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Female-Headed Families: Why Are They So Poor?


  • Joan R. Rodgers


Over the last few decades in the United States, the poverty rate for female-headed families (with no husband present) has been about three times the poverty rate for male-headed families (with no wife present) and about six times the poverty rate for married- couple families. This paper addresses the question of why, in general, female-headed families are so much poorer than other families. A decomposition of poverty rates and a set of probit models are used to identify the factors which determine the poverty rates for the three family types. The following control variables are found to be important determinants of poverty for all three family types: education of family members; age, race, disability, and unemployment of the family head; geographical location, size and age composition of the family. Both married-couple families and male-headed families are found to be less poor than female-headed families mainly because additional units of those control variables which reduce (increase) poverty have a larger (smaller) impact in the case of the former two family types than in the case of female-headed families. Of lesser importance is the fact that female-headed families, on average, have less (more) of those control variables which reduce (increase) poverty.

Suggested Citation

  • Joan R. Rodgers, 1991. "Female-Headed Families: Why Are They So Poor?," Economics Working Paper Archive wp_45, Levy Economics Institute.
  • Handle: RePEc:lev:wrkpap:wp_45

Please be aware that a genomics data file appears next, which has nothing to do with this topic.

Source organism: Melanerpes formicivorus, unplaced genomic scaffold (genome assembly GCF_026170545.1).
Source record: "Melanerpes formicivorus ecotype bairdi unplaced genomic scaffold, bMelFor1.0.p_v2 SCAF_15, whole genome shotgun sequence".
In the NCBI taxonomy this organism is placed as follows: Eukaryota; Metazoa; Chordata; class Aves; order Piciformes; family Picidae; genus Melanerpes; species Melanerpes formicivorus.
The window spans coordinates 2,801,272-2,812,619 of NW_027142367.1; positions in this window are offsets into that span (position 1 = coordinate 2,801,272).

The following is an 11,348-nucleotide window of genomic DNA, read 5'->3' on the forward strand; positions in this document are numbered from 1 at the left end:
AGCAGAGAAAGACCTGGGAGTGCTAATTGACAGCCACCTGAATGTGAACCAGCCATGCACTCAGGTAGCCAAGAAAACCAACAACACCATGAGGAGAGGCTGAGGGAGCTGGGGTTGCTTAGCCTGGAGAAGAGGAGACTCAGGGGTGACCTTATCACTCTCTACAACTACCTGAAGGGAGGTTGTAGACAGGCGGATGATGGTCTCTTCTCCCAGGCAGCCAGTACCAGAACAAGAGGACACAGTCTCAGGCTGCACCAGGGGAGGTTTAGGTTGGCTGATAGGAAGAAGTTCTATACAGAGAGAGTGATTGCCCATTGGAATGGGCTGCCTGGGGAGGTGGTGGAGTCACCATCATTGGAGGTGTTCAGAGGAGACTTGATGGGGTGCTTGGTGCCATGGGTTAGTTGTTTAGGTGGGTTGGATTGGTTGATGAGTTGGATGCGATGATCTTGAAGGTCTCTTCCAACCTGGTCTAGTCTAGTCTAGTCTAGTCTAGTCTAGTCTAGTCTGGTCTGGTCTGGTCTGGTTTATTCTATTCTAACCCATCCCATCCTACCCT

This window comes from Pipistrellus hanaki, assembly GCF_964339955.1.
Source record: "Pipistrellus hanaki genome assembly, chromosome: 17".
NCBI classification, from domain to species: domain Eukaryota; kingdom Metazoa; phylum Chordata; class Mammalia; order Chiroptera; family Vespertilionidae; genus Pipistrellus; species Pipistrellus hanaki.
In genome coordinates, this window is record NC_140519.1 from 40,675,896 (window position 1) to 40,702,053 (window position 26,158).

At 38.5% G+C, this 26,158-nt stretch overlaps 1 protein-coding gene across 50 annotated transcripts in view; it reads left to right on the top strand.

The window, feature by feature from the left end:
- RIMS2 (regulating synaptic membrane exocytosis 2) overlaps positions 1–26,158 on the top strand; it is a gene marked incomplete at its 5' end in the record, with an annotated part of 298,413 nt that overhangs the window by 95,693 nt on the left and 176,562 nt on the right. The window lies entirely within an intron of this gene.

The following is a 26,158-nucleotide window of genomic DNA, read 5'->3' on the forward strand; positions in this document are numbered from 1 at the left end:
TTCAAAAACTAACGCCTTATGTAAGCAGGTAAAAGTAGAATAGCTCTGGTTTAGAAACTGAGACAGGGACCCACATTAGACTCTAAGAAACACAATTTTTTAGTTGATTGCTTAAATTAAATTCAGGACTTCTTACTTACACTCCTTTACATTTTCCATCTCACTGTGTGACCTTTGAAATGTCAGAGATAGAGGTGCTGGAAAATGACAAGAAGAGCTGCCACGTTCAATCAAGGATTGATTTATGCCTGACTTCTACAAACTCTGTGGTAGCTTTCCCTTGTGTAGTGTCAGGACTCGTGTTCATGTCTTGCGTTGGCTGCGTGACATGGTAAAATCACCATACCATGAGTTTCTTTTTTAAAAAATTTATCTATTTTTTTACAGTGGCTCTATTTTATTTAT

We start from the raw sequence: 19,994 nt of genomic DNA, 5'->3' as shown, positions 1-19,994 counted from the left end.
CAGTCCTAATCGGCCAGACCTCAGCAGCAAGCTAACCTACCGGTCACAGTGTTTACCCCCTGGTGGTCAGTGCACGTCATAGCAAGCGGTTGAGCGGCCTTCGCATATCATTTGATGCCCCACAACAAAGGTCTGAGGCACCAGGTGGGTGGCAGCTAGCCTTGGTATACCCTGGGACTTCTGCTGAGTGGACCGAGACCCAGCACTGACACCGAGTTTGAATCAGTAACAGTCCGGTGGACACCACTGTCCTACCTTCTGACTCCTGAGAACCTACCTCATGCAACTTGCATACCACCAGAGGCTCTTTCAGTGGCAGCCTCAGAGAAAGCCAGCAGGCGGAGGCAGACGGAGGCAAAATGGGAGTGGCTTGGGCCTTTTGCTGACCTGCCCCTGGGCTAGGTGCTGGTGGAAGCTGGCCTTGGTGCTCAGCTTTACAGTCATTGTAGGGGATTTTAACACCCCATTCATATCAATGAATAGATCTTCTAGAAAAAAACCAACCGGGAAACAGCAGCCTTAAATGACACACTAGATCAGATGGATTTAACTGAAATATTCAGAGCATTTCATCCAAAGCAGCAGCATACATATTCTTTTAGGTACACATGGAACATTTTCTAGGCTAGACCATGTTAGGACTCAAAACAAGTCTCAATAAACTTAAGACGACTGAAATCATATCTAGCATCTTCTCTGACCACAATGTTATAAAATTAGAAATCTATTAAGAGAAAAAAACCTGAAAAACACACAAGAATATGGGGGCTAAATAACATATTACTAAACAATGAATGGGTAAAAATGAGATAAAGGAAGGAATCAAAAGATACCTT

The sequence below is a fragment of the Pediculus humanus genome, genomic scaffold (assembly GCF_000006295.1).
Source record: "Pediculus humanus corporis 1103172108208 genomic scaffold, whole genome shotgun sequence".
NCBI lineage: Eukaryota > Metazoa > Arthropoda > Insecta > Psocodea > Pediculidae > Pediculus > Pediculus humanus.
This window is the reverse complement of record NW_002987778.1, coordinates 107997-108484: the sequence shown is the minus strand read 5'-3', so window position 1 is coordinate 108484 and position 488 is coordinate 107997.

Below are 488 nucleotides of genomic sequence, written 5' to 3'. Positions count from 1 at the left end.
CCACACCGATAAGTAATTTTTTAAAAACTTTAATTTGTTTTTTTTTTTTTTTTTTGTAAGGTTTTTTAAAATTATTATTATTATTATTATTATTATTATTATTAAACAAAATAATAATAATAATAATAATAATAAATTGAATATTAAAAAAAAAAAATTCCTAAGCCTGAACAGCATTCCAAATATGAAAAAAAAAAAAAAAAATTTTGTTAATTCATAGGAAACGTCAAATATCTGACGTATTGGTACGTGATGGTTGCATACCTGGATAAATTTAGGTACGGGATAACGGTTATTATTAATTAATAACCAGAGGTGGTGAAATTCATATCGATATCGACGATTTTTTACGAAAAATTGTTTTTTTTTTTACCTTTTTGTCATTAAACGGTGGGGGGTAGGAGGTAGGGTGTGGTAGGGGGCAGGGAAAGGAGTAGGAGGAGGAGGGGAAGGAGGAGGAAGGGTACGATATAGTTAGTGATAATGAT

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    References listed on IDEAS

    1. Joan R. Rodgers, 1990. "Poverty and Household Composition," Economics Working Paper Archive wp_39, Levy Economics Institute.
    2. Joan R. Rodgers, 1990. "Poverty and Choice of Marital Status: A Self-Selection Model," Economics Working Paper Archive wp_42, Levy Economics Institute.
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    Cited by:

    1. Shireen AlAzzawi, 2015. "Endowments or Discrimination? Determinants of Household Poverty in Egypt," Working Papers 931, Economic Research Forum, revised Aug 2015.
    2. Shireen AlAzzawi, 2015. "Is there Feminization of Poverty in Egypt?," Working Papers 926, Economic Research Forum, revised Jul 2015.
    3. Sami Bibi & John Cockburn & Massa Coulibaly & Luca Tiberti, 2009. "The Impact of the Increase in Food Prices on Child Poverty and the Policy Response in Mali," Papers inwopa09/66, Innocenti Working Papers.
    4. Sami Bibi & Massa Coulibaly & John Cockburn & Luca Tiberti, 2009. "L'impact de la hausse des prix des produits alimentaires sur la pauvreté des enfants et les reponses politiques au Mali," Papers inwopa09/60, Innocenti Working Papers.
    5. Sami Bibi & Rim Chatti, 2010. "Gender Poverty in Tunisia: Is there A Feminization Issue?," Working Papers 512, Economic Research Forum, revised 03 Jan 2010.
    6. A. Fernández-Morales & J. Haro-García, 2000. "Women and Poverty in Spain (1981--1991)," Social Indicators Research: An International and Interdisciplinary Journal for Quality-of-Life Measurement, Springer, vol. 49(1), pages 25-36, January.

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